Vol. 5 Num 54 Tue. July 20, 2004  

AFC Asian Cup China 2004
Velappan backtracks

Asian football chief Peter Velappan offered an apology Monday for blasting Chinese fans at the Asian Cup and questioning whether Beijing should host the 2008 Olympics.

Velappan, the general secretary of the Asian Football Confederation, said he was sorry if he had hurt the feelings of fans for comments made in the wake of Saturday's opening match in Beijing played in front of a half-empty stadium.

The veteran official was outraged after fans booed speeches by guests at the match, threatening to bar future AFC events from the Chinese capital and even suggesting the city was not a suitable venue for the Olympics.

But on Monday Velappan said he accepted an explanation that a technical glitch with the Workers Stadium sound system had created the impression fans were jeering and hissing at guests.

"The fans told me there was a technical problem caused by a time delay. I said I misunderstood why they were booing," said Velappan, who met protesting fans demanding an apology at his hotel on Sunday.

"I said if I hurt your feelings, I apologise," said Velappan, stating that he had no doubts Beijing would host a successful Olympics.

"The Beijing Olympics will be the best ever given the will of the people and the government, it will be really fantastic."

But Velappan stood by his comments over the disappointing turnout in Beijing, saying that he told Chinese fans when meeting them on Sunday that the vast swathes of empty seats created a bad image.

"I said that on Saturday the opening ceremony and the match was televised to more than 100 countries worldwide. And what did people see? A half-empty stadium. Is that negative or positive?" Velappan said.

Velappan's withering post-match tirade attracted blanket coverage in local newspapers here Monday, with all of Beijing's major newspapers carrying front-page stories on the controversy.

Beijing Football Association secretary general Zhang Heng had demanded an apology in an open letter, saying Velappan's criticisms were unfair.

"After the opening ceremony, we were very happy. We think we offered a very good opening ceremony," Zhang said.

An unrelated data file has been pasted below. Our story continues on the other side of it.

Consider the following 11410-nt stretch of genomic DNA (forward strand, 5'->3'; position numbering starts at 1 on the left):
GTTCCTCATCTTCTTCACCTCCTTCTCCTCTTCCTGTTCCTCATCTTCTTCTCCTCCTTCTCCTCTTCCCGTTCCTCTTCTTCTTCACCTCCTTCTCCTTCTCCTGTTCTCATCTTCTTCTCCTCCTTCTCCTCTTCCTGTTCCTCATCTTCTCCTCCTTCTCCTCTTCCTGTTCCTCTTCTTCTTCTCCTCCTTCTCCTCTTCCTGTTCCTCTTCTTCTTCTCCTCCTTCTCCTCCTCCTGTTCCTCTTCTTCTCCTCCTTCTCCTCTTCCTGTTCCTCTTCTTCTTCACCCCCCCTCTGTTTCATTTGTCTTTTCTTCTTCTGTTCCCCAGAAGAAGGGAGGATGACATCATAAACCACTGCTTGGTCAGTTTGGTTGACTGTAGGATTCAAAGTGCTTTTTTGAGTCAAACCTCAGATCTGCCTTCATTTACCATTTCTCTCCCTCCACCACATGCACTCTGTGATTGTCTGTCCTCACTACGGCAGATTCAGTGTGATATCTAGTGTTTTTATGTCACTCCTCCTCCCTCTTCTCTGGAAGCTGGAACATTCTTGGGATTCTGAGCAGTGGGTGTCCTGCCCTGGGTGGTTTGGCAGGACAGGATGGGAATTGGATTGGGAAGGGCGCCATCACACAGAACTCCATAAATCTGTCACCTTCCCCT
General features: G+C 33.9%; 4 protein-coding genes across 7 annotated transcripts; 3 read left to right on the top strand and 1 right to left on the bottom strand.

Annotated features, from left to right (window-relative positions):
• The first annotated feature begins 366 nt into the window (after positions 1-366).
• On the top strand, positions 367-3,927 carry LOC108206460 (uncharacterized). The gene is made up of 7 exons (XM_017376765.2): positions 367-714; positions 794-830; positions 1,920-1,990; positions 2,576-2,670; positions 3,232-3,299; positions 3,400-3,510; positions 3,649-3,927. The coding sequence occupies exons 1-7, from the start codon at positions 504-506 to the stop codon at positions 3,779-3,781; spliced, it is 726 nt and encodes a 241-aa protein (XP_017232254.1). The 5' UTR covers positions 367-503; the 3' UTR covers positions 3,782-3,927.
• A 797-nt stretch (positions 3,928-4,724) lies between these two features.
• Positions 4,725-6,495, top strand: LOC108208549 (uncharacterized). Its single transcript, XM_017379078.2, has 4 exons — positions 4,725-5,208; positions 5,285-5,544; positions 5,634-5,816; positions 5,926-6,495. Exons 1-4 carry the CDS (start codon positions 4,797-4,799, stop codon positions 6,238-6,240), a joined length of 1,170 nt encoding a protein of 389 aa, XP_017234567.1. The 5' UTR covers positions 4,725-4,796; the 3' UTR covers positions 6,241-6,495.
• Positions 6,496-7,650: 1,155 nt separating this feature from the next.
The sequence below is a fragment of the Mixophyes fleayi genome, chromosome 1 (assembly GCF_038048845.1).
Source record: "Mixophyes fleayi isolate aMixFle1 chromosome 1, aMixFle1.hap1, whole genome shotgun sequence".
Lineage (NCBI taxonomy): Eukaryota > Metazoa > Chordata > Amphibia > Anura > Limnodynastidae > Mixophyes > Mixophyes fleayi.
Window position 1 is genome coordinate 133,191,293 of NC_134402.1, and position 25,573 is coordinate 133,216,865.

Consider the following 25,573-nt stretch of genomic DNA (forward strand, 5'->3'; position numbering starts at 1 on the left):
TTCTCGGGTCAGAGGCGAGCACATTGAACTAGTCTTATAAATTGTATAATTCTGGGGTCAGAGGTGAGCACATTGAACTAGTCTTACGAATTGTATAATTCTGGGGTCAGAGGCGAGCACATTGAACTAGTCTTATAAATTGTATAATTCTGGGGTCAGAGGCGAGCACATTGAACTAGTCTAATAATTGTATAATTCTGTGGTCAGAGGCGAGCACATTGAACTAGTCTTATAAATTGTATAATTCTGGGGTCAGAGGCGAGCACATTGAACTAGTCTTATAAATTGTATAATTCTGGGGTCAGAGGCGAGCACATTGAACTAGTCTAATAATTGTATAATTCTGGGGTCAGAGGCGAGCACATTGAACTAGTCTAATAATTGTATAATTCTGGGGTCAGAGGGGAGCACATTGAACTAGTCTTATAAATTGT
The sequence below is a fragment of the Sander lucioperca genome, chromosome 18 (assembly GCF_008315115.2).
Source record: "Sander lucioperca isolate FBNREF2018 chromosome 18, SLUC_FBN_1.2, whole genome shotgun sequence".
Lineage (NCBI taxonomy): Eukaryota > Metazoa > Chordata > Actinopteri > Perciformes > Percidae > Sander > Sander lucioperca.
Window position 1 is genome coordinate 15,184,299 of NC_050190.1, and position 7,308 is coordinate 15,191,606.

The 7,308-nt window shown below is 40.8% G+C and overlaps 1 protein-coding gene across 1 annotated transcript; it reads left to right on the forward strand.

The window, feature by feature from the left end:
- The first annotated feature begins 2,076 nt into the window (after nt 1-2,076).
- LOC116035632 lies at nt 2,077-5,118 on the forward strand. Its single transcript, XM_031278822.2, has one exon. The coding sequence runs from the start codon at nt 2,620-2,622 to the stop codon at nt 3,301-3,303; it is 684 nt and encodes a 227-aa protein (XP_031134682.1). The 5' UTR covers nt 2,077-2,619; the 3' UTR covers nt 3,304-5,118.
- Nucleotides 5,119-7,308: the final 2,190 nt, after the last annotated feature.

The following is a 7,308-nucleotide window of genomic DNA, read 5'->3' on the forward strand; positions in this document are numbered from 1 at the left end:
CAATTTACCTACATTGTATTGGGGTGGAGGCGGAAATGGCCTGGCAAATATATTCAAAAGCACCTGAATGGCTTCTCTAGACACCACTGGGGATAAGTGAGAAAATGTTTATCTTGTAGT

"But just at that time, after the match between China and Bahrain, Velappan spoke some words which went beyond the Asian Cup. They harmed the feelings of Beijing people.

"Surely, even if the opening ceremony and what we have done for the Asian Cup is not perfect, this is not a reason for Velappan to doubt if Beijing is capable of holding the Olympic Games.

"Myself, I am a good friend of Velappan but I have to say that his comments are wrong.

"As the secretary of the Beijing organising committee, I demand Velappan explain himself and apologise to Beijing football fans and football people."

Fans were equally outraged and penned their own letter which three representatives handed to Velappan on Sunday.

"We cannot understand why you have made such comments," the letter said.

"These words are irresponsible and Beijing football fans were shocked. We are shocked and indignant.

"Your claim that Beijing is not capable of holding the Olympics harmed, seriously, our feelings.

A spokeswoman for the Asian Cup local organising committee Sunday said fans had not been booing the opening ceremony guests, who included FIFA President Sepp Blatter.

"The football fans were warm and polite," said spokeswoman Wang Hui. "The audio system for the big screen had some technical problems. The sound was delayed by 10 seconds.

"When Blatter and Velappan and other senior officials entered the stadium, the hissing and booing that they heard were not aimed at them," she said.

The booing was apparently aimed at unpopular officials of the China Football Association, the newspapers said Monday.